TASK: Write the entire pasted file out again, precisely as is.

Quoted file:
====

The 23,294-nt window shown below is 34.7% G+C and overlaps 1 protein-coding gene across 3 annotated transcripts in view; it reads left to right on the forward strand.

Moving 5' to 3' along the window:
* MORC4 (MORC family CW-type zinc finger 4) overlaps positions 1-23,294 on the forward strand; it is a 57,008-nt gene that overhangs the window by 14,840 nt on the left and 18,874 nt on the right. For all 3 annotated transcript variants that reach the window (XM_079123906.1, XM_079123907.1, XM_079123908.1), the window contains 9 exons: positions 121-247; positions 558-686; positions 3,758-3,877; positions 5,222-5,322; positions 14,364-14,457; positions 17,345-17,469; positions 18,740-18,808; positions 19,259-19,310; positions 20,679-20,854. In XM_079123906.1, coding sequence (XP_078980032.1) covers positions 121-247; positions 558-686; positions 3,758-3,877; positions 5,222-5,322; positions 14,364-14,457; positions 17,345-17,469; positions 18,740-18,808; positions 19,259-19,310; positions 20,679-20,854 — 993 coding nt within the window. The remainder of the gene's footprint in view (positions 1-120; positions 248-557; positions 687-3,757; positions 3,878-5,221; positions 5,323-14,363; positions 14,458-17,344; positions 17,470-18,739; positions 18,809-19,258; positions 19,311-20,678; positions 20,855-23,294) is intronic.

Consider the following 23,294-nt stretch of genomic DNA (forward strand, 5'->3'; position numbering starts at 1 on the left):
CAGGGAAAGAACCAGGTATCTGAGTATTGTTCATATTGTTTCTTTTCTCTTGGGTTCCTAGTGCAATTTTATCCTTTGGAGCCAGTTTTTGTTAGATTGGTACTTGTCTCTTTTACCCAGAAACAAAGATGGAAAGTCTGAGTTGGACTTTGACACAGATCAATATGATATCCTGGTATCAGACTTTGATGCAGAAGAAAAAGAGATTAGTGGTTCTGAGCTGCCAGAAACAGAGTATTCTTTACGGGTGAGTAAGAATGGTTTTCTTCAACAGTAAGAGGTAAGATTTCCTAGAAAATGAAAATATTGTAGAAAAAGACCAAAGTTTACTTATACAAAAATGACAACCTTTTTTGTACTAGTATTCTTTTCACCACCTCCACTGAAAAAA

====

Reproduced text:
The 23,294-nt window shown below is 34.7% G+C and overlaps 1 protein-coding gene across 3 annotated transcripts in view; it reads left to right on the forward strand.

Moving 5' to 3' along the window:
* MORC4 (MORC family CW-type zinc finger 4) overlaps positions 1-23,294 on the forward strand; it is a 57,008-nt gene that overhangs the window by 14,840 nt on the left and 18,874 nt on the right. For all 3 annotated transcript variants that reach the window (XM_079123906.1, XM_079123907.1, XM_079123908.1), the window contains 9 exons: positions 121-247; positions 558-686; positions 3,758-3,877; positions 5,222-5,322; positions 14,364-14,457; positions 17,345-17,469; positions 18,740-18,808; positions 19,259-19,310; positions 20,679-20,854. In XM_079123906.1, coding sequence (XP_078980032.1) covers positions 121-247; positions 558-686; positions 3,758-3,877; positions 5,222-5,322; positions 14,364-14,457; positions 17,345-17,469; positions 18,740-18,808; positions 19,259-19,310; positions 20,679-20,854 — 993 coding nt within the window. The remainder of the gene's footprint in view (positions 1-120; positions 248-557; positions 687-3,757; positions 3,878-5,221; positions 5,323-14,363; positions 14,458-17,344; positions 17,470-18,739; positions 18,809-19,258; positions 19,311-20,678; positions 20,855-23,294) is intronic.

Consider the following 23,294-nt stretch of genomic DNA (forward strand, 5'->3'; position numbering starts at 1 on the left):
CAGGGAAAGAACCAGGTATCTGAGTATTGTTCATATTGTTTCTTTTCTCTTGGGTTCCTAGTGCAATTTTATCCTTTGGAGCCAGTTTTTGTTAGATTGGTACTTGTCTCTTTTACCCAGAAACAAAGATGGAAAGTCTGAGTTGGACTTTGACACAGATCAATATGATATCCTGGTATCAGACTTTGATGCAGAAGAAAAAGAGATTAGTGGTTCTGAGCTGCCAGAAACAGAGTATTCTTTACGGGTGAGTAAGAATGGTTTTCTTCAACAGTAAGAGGTAAGATTTCCTAGAAAATGAAAATATTGTAGAAAAAGACCAAAGTTTACTTATACAAAAATGACAACCTTTTTTGTACTAGTATTCTTTTCACCACCTCCACTGAAAAAA